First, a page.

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Re: [touch@isi.edu: draft may be of interest]

From: <hallam@etna.ai.mit.edu>
Date: Thu, 13 Jun 1996 22:41:33 +0100
Message-Id: <9606132145.AA14991@Etna.ai.mit.edu>
To: touch@isi.edu, http-wg-request%cuckoo.hpl.hp.com@hplb.hpl.hp.com
Cc: hallam@etna.ai.mit.edu

>I addressed how this affects p-HTTP in the implications section.
>The main problem is that muxing at the application layer has some
>side-effects, and will be incompatible with kernel-based integrated
>services scheduling mechanisms.

I don't really consider HTTP to be fixed at the application layer.
One of the things I have always wanted to do is to push the base
functionality of the web into the O/S. It should be possible to treat
URIs as filenames. IE open ("http://foobar.com/", O_RDONLY) or 
whatever your API happens to be.

NFS is in the kernel, at least as far as we should be concerned 
at the IETF. We are not USENIX after all.

>Granted, in-the-app is easier to deploy, but only because you're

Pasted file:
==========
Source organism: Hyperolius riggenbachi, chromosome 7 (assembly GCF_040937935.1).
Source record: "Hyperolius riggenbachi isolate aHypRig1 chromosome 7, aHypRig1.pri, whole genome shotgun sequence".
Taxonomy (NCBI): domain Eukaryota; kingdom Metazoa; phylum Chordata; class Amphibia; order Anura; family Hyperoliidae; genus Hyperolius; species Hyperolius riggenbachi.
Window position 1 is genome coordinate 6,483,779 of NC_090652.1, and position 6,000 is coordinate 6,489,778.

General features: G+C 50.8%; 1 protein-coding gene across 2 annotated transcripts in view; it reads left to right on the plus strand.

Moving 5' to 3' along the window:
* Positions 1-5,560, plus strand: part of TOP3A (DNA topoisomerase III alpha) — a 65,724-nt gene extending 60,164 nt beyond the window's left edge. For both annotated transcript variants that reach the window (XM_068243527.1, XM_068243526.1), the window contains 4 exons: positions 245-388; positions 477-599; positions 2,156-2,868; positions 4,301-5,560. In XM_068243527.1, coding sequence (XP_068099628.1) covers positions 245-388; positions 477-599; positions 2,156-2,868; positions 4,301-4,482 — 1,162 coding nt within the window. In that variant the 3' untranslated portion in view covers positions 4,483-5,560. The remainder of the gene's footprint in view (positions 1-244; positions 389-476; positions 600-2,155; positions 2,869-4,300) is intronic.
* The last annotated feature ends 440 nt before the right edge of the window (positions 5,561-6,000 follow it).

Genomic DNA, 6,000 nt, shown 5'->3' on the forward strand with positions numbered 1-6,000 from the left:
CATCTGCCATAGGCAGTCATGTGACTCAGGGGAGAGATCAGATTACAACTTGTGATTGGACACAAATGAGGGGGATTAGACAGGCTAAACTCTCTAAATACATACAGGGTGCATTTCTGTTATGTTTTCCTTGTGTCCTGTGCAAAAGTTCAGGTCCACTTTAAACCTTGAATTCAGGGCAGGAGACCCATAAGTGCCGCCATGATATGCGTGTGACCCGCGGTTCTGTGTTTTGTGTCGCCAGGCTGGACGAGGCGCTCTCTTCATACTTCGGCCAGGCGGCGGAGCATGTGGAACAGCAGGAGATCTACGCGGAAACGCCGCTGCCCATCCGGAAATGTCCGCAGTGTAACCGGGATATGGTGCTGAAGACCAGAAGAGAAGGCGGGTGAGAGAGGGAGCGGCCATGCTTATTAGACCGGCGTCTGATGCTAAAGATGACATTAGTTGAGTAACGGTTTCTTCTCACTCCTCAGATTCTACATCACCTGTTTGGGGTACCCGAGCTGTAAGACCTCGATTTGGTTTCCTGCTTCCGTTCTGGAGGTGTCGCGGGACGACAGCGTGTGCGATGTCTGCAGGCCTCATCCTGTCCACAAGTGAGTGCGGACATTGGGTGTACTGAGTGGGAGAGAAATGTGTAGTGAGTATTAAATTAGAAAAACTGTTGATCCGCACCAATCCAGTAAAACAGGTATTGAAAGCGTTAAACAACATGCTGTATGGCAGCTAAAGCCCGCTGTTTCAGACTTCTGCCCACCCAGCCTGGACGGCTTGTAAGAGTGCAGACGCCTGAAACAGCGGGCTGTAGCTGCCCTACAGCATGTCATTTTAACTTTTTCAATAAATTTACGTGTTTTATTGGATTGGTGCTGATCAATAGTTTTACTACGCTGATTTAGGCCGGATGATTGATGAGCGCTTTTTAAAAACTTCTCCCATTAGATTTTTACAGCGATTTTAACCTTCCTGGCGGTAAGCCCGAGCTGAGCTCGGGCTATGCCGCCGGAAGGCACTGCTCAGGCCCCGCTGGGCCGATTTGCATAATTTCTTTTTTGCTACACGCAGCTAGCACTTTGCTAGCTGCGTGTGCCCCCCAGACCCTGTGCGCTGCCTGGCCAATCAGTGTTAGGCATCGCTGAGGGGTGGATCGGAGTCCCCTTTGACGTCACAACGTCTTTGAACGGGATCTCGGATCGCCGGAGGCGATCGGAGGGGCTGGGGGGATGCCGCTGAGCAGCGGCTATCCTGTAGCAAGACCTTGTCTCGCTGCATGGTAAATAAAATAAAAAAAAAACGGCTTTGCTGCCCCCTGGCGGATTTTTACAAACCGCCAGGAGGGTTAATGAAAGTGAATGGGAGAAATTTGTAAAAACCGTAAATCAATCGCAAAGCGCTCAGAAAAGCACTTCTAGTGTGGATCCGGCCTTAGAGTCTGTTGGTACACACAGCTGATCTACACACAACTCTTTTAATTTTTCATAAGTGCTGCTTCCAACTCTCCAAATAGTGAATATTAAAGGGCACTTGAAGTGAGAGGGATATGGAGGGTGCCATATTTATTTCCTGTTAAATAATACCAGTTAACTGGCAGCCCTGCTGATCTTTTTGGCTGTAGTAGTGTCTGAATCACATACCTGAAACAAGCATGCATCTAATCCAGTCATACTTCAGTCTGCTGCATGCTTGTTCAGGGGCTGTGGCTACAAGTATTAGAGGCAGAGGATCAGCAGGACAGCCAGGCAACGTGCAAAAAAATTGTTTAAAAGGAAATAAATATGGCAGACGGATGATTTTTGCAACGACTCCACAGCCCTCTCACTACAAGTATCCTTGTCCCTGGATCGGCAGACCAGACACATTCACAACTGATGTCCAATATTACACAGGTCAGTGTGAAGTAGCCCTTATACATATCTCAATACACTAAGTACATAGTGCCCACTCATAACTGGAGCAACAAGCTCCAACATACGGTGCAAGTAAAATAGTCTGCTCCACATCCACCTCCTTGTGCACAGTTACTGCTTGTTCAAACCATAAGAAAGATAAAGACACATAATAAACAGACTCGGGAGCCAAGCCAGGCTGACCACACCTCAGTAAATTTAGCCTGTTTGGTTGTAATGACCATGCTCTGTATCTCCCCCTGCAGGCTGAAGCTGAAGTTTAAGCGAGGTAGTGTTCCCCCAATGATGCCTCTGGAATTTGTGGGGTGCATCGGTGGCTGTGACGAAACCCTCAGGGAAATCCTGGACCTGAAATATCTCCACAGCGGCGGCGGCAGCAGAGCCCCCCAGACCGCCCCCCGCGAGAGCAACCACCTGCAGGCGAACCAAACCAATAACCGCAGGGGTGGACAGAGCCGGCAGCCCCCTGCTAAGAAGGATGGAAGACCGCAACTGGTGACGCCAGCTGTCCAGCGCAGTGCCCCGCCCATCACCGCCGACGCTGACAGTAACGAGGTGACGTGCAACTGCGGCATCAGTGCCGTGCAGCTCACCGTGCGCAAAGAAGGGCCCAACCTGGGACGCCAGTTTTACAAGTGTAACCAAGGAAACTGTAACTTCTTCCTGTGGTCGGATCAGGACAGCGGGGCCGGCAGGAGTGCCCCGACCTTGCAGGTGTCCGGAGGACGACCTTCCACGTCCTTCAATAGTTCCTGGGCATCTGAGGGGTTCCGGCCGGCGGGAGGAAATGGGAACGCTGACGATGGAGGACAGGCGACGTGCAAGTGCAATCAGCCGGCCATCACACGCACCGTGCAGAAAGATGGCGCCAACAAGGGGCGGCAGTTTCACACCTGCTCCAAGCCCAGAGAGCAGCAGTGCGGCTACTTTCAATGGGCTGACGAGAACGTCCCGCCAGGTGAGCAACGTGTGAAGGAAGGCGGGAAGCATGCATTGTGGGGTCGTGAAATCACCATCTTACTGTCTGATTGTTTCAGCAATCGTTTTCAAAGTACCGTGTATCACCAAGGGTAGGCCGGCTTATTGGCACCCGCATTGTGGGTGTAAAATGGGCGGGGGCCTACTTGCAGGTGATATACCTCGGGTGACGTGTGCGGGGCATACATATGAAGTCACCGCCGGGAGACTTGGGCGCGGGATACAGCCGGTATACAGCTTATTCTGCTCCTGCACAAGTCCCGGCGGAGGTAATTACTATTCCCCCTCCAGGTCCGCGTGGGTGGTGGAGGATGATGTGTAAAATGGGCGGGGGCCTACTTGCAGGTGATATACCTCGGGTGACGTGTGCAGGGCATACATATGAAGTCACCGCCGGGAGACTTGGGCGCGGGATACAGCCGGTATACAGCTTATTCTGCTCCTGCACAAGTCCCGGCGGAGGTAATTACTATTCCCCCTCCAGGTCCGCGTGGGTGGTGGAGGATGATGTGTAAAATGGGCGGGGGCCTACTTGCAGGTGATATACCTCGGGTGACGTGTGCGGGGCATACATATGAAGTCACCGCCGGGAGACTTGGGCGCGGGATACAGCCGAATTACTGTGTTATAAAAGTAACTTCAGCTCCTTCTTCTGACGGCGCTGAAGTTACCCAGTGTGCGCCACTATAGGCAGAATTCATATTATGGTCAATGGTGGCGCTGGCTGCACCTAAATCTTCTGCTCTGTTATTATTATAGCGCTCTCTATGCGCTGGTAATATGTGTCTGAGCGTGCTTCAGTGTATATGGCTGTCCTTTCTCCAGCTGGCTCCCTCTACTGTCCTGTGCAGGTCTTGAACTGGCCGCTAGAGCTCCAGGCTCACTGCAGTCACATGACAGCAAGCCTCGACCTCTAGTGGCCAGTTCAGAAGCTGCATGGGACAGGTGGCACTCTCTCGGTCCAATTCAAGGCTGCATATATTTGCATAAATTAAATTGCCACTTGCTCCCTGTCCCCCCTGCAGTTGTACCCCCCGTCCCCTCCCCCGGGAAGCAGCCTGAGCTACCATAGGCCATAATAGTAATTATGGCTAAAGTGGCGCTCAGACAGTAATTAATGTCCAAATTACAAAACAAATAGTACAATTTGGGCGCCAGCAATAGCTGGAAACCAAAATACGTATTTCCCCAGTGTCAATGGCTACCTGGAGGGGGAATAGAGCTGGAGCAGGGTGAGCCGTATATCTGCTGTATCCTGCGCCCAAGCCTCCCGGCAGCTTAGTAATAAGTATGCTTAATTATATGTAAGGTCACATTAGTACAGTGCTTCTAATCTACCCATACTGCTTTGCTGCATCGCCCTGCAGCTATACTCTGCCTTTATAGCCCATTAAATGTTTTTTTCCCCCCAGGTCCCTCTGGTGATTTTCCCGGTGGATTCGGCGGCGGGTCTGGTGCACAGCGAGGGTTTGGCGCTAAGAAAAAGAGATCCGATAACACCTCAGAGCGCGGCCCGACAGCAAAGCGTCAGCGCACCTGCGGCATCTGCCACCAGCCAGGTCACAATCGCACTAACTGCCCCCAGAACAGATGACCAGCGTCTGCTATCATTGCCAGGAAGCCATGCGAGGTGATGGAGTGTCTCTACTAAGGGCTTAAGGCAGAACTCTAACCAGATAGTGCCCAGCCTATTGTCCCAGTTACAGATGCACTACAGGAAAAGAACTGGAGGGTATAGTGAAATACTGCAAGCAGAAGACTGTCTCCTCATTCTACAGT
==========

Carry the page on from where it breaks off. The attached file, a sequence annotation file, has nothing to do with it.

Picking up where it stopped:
>moving the kernel functions into the app, which can cause
>interferences later as kernel functions evolve. It also assumes
>that you're running only a single Web browser.

I'm somewhat pessimistic about Kernel functions evolving. Looking
at my UNIX box on my desk I don't see it providing any more features
today than it used to. Granted, more of those features actually work
rather than merely claiming to. I don't see a cross platform scheme
for file locking thats credible and threads seem to have only 
lukewarm support from the vendors.

What I would like to hear is how hard it is to modify Windows NT to 
add in a new protocol stack. At this point thats the only metric that
interests me because its the platform that has mindshare. If it is
possible to add a driver to support a new IP protocol to an installed
NT machine without upgrading the O/S then as far as I'm concerned new
IP protocols are a feasible route. If NT has a facility then UNIX
vendors that cannot duplicate it have a serious problem. I just got
quoted $800 for 64Mb of RAM. That indicates to me that the base level
PC can finaly run a real operating system which in turn makes me think
that most pcs will be shipping with a choice of NT 4.0 or Windows'95 
in a very short while.

To sumarise, I think we should forget about the travails of adding
protocols to a UNIX kernel, its the wrong mindset to be in. Forget about
designing systems for 1970s technology, the O/S scene has moved on,
wellcome to the 1980s :-)


		Phill
Received on Friday, 14 June 1996 10:33:59 EDT

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